The Bath Chronicle Reviews Japan’s WWII Legacy by Hiroko Sherwin

The Bath Chronicle reviews Hiroko Sherwin’s Japan’s WWII Legacy, released with Quartet on 25 February 2016.

Book reviewer Roy Linley said:

JAPAN’S WORLD WAR II LEGACY by HIROKO SHERWINHow did this gentle nation come to commit such appalling atrocities in the Second World War and why has she largely failed to atone and mourn for them? These are the  questions that Hiroko Sherwin seeks to answer in this magnificent and meticulously researched, if harrowing, book, which is being published both here and in Japan. And we must remember that Japan’s war began back in1931 with the unprovoked invasion of Manchuria, and included the horrific Nanjing massacre of 1937/38.

Firstly, we are reminded that Emperor Hirohito was considered to be a god and so to be obeyed without question. Then, within the Armed Forces there was a lack of respect for life and a total disregard of the Geneva Convention. For example, training involved the bayoneting of enemy prisoners. Then, imagine being locked inside a kaiten, a manned torpedo. The occupant would go off in a usually vain search for enemy shipping. Death by suffocation was frequent. Only two American ships suffered damage. Men in the Air Force fared little better, often being forced into suicide bombing missions, whilst soldiers fought in impossibly hostile conditions in the jungles of the Philippines and New Guinea. Comfort women were forcibly transported from enemy lands; their lives were ruined beyond human redemption. You simply could not avoid being brutalised. All this we learn from accounts given by veterans in the first half of the book.

Those who survived to return, defeated, to their homeland did so with a deep sense of shame. Japan had lost the War and turned in on itself. It was, of course, an island nation, unlike Germany. Everywhere there was denial; children growing up in the 1950s learned little of the War.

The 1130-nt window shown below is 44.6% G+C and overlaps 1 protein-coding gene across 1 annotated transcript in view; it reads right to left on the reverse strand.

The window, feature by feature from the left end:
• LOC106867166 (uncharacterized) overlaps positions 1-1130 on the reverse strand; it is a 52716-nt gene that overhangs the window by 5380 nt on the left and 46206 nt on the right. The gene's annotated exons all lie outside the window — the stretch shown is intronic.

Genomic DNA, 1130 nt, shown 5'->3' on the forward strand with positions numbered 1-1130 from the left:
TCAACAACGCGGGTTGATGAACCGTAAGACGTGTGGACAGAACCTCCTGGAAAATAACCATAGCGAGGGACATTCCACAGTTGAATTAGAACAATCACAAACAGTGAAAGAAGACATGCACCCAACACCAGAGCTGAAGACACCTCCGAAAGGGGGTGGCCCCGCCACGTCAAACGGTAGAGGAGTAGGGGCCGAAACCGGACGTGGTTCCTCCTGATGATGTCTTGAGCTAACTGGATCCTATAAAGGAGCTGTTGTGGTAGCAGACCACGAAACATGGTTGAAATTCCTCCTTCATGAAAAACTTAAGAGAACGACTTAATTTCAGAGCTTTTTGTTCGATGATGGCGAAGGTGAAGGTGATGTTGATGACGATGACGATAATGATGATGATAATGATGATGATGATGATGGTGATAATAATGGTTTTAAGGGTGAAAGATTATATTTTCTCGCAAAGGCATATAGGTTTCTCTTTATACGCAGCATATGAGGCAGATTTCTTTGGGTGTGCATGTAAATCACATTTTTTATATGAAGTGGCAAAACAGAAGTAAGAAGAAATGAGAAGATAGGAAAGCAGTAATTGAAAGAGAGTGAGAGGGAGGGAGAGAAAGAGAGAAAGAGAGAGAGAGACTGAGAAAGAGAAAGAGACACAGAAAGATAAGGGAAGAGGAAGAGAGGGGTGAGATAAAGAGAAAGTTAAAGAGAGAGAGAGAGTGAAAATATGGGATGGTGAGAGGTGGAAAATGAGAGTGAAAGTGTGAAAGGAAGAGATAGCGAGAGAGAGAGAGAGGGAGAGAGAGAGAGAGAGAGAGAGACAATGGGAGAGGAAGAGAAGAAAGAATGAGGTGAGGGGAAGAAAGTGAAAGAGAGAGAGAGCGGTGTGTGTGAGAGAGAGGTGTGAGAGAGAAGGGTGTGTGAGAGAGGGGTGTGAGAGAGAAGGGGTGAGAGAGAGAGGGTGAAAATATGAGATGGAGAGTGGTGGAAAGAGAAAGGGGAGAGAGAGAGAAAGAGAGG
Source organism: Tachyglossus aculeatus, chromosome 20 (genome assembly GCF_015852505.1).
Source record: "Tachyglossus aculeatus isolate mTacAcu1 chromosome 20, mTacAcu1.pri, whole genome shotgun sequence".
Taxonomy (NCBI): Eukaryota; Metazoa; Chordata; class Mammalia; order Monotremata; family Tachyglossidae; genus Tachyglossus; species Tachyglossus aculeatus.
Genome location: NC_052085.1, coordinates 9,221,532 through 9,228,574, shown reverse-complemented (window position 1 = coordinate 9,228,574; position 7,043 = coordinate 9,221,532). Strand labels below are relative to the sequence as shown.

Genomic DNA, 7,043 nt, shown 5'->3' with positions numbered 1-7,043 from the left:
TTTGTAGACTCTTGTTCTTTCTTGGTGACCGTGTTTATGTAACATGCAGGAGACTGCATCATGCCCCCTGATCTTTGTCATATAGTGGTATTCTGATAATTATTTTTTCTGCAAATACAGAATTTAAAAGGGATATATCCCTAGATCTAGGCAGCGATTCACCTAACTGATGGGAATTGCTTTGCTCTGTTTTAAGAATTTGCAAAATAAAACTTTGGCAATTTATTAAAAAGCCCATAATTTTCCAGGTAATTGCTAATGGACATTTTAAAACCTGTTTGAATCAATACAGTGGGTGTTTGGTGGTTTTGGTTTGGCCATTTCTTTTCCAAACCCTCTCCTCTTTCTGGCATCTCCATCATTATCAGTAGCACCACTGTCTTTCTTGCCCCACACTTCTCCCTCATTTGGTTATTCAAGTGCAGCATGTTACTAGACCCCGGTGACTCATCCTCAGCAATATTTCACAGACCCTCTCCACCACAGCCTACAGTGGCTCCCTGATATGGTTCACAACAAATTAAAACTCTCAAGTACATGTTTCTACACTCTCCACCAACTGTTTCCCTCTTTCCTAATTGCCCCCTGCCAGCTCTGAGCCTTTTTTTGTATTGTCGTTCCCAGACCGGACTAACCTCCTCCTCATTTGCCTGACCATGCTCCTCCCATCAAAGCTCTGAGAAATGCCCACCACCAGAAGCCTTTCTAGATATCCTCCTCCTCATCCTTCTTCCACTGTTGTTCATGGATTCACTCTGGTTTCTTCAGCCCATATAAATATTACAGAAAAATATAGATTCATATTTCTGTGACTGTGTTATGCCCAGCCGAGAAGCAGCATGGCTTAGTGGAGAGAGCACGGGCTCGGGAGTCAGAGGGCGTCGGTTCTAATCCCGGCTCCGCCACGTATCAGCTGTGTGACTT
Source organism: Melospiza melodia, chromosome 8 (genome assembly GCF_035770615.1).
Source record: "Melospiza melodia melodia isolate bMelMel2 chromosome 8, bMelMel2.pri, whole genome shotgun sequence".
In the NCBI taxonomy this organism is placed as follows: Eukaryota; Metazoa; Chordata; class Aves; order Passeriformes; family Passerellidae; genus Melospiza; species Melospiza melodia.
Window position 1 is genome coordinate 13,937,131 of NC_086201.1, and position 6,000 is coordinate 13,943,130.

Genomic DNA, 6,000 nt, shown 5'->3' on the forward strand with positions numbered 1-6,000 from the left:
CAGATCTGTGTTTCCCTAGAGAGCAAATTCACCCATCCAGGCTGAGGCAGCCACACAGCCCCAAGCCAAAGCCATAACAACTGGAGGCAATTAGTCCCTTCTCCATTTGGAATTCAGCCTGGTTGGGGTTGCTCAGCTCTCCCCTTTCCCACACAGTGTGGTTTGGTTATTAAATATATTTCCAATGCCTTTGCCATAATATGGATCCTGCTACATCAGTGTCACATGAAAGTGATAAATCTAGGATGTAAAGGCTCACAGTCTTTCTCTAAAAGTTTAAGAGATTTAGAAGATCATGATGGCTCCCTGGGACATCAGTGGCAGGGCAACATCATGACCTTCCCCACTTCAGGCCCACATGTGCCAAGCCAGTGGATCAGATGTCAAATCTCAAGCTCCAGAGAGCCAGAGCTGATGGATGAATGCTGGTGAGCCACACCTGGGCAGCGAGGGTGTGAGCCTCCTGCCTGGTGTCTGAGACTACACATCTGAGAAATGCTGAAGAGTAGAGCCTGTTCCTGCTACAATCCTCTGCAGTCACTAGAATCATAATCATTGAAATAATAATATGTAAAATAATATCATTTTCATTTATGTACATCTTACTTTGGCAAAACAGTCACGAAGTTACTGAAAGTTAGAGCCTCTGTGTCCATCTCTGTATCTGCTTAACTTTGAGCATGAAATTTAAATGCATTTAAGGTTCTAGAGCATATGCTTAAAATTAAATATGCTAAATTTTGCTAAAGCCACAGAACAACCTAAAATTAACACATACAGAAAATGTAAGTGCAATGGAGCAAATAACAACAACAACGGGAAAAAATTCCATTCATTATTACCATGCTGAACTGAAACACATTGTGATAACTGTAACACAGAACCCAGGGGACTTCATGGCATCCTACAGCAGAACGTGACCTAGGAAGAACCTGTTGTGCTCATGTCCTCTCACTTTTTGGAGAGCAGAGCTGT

And what of the situation since? Officially, in terms of atonement, it has been patchy. Hirohito never apologised either to his own people or to his former enemies. Sincere apologies have been given by prime ministers, only to be revised by successors. The Yushu-kan War Museum gives a heavily revisionist interpretation of history.

It has been left to individuals to atone for the sins of their forbears. Fortunately, their efforts, often in the face of initial hostility, have been truly inspirational. Some have established Chu-ki-ren, an organisation devoted to promote international friendship by testifying to the truth of the War; others have travelled half way around the world to apologise personally to victims; others again ensure the immaculate maintenance of POW cemeteries and organise visits for the relatives of those buried there. They have, in the end, found that their former enemies have been ready to forgive. I defy anyone to read the second half of the book with being deeply moved.

This splendid work deals with a specific period in the history of one nation. Yet, in terms of man’s inhumanity to man, the need for atonement and the power of forgiveness, it has a message for fallen humanity which is eternal. For this, Hiroko Sherwin deserves our unswerving gratitude. It is compulsive reading.

The review was printed in the Bath Chronicle on 18 February 2016. You can buy Japan’s WWII Legacy from Quartet here, or buy it on Amazon here.